show :: Show a => a -> String
    data D = D ... deriving (Show)
    d :: D
    d = D ...
    str :: String
    str = show d -- string representation of the instance of the data type

In this tutorial we will show how to create a parser that will parse the output of a derived show and return it in XML format.

    parseShow :: String -> String
    xml = parseShow $ show res

Example data type

First we create a data type PersonRecord

data PersonRecord  = MkPersonRecord {
    name :: String,
    address :: Address,
    id :: Integer,
    labels :: [Label]    
} deriving (Show)

The types Address and Label are defined as follows:

data Address = MkAddress {
    line1 :: String,
    number :: Integer,
    street :: String,
    town :: String,
    postcode :: String
} deriving (Show)

data Label = Green | Red | Blue | Yellow deriving (Show)

We derive Show using the deriving clause. The compiler will automatically create the show function for this data type. Our parser will parse the output of this automatically derived show function.

Then we create some instances of PersonRecord:

rec1 = MkPersonRecord 
    "Wim Vanderbauwhede" 
    (MkAddress "School of Computing Science" 17 "Lilybank Gdns" "Glasgow" "G12 8QQ")
    557188
    [Green, Red]

rec2 = MkPersonRecord 
    "Jeremy Singer" 
    (MkAddress "School of Computing Science" 17 "Lilybank Gdns" "Glasgow" "G12 8QQ")
    42
    [Blue, Yellow]

We can test this very easily:

main = putStrLn $ show [rec1,rec2]    

This program produces the following output:

    [wim@workai HaskellParsecTutorial]$ runhaskell test_ShowParser_1.hs 
    [MkPersonRecord {name = "Wim Vanderbauwhede", address = MkAddress {line1 = "School of Computing Science", number = 17, street = "Lilybank Gdns", town = "Glasgow", postcode = "G12 8QQ"}, id = 557188, labels = [Green,Red]},MkPersonRecord {name = "Jeremy Singer", address = MkAddress {line1 = "School of Computing Science", number = 17, street = "Lilybank Gdns", town = "Glasgow", postcode = "G12 8QQ"}, id = 42, labels = [Blue,Yellow]}]

The derived Show format can be summarized as follows:

  • Lists: [… comma-separated items …]
  • Records: { ... comma-separated key-value pairs ...}
  • Strings: “…”
  • Algebraic data types: variant type name

Building the parser

We create a module ShowParser which exports a single function parseShow:

module ShowParser ( parseShow ) where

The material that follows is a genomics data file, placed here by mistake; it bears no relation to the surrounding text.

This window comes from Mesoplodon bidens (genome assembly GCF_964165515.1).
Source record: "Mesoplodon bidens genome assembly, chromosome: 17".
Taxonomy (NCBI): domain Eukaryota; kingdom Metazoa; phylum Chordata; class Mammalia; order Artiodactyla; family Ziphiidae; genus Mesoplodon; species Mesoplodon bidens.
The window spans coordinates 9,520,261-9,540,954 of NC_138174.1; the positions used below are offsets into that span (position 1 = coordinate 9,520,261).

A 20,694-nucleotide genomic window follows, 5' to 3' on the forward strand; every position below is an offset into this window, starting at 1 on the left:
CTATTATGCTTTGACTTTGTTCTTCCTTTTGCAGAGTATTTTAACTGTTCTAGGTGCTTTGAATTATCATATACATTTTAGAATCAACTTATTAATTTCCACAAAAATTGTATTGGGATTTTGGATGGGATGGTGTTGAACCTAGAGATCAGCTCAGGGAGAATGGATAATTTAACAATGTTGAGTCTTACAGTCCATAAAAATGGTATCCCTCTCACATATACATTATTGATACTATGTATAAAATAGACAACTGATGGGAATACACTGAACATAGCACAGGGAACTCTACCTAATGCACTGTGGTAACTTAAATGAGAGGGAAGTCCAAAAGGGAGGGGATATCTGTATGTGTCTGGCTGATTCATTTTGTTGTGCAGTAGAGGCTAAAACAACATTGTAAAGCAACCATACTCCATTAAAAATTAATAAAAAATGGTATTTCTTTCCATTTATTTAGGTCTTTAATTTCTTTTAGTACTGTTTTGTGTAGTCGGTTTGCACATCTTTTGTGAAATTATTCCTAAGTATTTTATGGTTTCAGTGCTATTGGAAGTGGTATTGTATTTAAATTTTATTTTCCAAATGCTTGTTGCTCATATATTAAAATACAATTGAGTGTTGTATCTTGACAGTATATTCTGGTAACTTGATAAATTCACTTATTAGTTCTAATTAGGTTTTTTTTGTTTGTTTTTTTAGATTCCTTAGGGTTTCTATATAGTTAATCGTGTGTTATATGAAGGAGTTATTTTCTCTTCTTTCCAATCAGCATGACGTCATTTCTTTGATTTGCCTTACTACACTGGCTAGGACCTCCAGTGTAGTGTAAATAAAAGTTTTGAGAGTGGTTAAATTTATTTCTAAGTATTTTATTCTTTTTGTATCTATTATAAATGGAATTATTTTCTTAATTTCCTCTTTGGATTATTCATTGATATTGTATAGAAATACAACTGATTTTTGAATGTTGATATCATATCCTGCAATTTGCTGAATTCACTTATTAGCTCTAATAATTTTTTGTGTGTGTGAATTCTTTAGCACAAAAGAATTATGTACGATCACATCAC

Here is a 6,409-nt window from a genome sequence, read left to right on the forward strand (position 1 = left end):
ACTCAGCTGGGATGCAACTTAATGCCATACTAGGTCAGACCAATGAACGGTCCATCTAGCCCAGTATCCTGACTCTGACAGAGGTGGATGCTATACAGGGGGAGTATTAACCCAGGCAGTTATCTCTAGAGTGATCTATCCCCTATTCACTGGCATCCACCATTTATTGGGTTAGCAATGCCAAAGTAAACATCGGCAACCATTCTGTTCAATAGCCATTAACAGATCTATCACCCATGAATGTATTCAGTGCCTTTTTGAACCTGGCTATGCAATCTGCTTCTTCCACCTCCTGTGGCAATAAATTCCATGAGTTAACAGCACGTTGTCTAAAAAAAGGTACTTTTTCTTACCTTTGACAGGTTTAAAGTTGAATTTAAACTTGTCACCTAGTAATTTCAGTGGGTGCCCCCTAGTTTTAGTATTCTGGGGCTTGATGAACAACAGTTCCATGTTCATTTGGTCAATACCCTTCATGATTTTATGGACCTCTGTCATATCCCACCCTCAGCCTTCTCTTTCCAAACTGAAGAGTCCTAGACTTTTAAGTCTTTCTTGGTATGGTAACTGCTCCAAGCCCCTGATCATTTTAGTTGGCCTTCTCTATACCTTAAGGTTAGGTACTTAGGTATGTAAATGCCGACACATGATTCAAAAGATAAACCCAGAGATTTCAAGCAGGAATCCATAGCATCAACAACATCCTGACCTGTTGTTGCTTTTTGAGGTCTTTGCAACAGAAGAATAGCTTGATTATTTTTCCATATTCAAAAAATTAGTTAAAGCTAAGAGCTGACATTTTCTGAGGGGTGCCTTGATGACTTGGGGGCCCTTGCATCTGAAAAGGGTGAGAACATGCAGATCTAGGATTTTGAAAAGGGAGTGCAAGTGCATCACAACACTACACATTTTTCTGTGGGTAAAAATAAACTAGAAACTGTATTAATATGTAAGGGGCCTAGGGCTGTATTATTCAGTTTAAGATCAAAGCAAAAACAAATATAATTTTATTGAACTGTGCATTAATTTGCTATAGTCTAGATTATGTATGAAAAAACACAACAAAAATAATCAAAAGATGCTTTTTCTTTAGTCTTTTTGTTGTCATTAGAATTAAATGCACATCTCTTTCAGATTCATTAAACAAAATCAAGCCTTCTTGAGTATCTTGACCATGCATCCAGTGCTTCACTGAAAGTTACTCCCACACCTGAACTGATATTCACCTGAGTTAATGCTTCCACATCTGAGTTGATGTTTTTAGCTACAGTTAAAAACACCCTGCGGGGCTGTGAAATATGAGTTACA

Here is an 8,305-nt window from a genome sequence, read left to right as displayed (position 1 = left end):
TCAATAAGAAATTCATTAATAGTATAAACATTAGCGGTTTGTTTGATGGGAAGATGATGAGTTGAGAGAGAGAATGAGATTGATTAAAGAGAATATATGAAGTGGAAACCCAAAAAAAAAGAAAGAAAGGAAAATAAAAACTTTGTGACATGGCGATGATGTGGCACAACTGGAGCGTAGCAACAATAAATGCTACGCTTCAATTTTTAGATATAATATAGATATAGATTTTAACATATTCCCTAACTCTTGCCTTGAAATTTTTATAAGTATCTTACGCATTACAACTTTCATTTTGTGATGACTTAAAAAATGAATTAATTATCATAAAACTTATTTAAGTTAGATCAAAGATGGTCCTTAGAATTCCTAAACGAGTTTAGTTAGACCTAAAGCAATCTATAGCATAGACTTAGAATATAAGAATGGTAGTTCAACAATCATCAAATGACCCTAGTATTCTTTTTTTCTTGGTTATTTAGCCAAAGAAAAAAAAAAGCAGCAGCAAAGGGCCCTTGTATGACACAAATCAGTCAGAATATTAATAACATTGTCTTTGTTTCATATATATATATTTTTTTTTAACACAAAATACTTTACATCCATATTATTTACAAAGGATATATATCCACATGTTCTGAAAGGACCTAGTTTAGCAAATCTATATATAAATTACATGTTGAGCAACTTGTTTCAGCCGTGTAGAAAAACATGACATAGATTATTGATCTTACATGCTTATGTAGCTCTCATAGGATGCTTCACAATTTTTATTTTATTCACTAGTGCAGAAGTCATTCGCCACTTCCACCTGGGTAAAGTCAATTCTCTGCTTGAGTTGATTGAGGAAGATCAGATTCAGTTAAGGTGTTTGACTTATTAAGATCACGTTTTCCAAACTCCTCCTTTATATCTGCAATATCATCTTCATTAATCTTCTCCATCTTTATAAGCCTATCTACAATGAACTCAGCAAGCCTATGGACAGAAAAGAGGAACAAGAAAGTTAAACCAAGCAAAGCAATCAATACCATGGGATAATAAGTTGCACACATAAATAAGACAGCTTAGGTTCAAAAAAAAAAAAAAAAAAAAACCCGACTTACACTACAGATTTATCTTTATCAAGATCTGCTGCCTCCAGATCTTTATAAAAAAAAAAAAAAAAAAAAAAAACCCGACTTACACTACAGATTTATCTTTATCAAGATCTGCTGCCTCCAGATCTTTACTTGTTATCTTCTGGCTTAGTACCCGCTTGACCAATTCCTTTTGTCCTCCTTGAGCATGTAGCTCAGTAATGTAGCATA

Some boilerplate:

    import Text.ParserCombinators.Parsec
    import qualified Text.ParserCombinators.Parsec.Token as P
    import Text.ParserCombinators.Parsec.Language

The Parsec.Token module provides a number of basic parsers. Each of these takes as argument a lexer, generated by makeTokenParser using a language definition. Here we use emptyDef from the Language module.

It is convenient to create a shorter name for the predefined parsers you want to use, e.g.

    parens = P.parens lexer
    -- and similar

The parser

The function parseShow takes the output from show (a String) and produces the corresponding XML (also a String). It is composed of the actual parser showParser and the function run_parser which applies the parser to a string.

    parseShow :: String -> String
    parseShow = run_parser showParser

    showParser :: Parser String

    run_parser :: Parser a -> String -> a
    run_parser p str =  case parse p "" str of
        Left err -> error $ "parse error at " ++ (show err)
        Right val  -> val  

The XML format

We define an XML format for a generic Haskell data structure. We use some helper functions to create XML tags with and without attributes.

<?xml version="1.0" encoding="utf-8"?>
    xml_header =  "<?xml version=\"1.0\" encoding=\"UTF-8\"?>\n"

Tags:

<tag> ... </tag>
    otag t = "<"++t++">"
    ctag t = "</"++t++">"
    tag t v = concat [otag t,v,ctag t]

Attributes:

<tag attr1="..." attr2="...">
    tagAttrs :: String -> [(String,String)] -> String -> String 
    tagAttrs t attrs v = 
        concat [
            otag (unwords $ [t]++(map (\(k,v) -> concat [k,"=\"",v,"\""]) attrs))
            ,v
            ,ctag t
            ]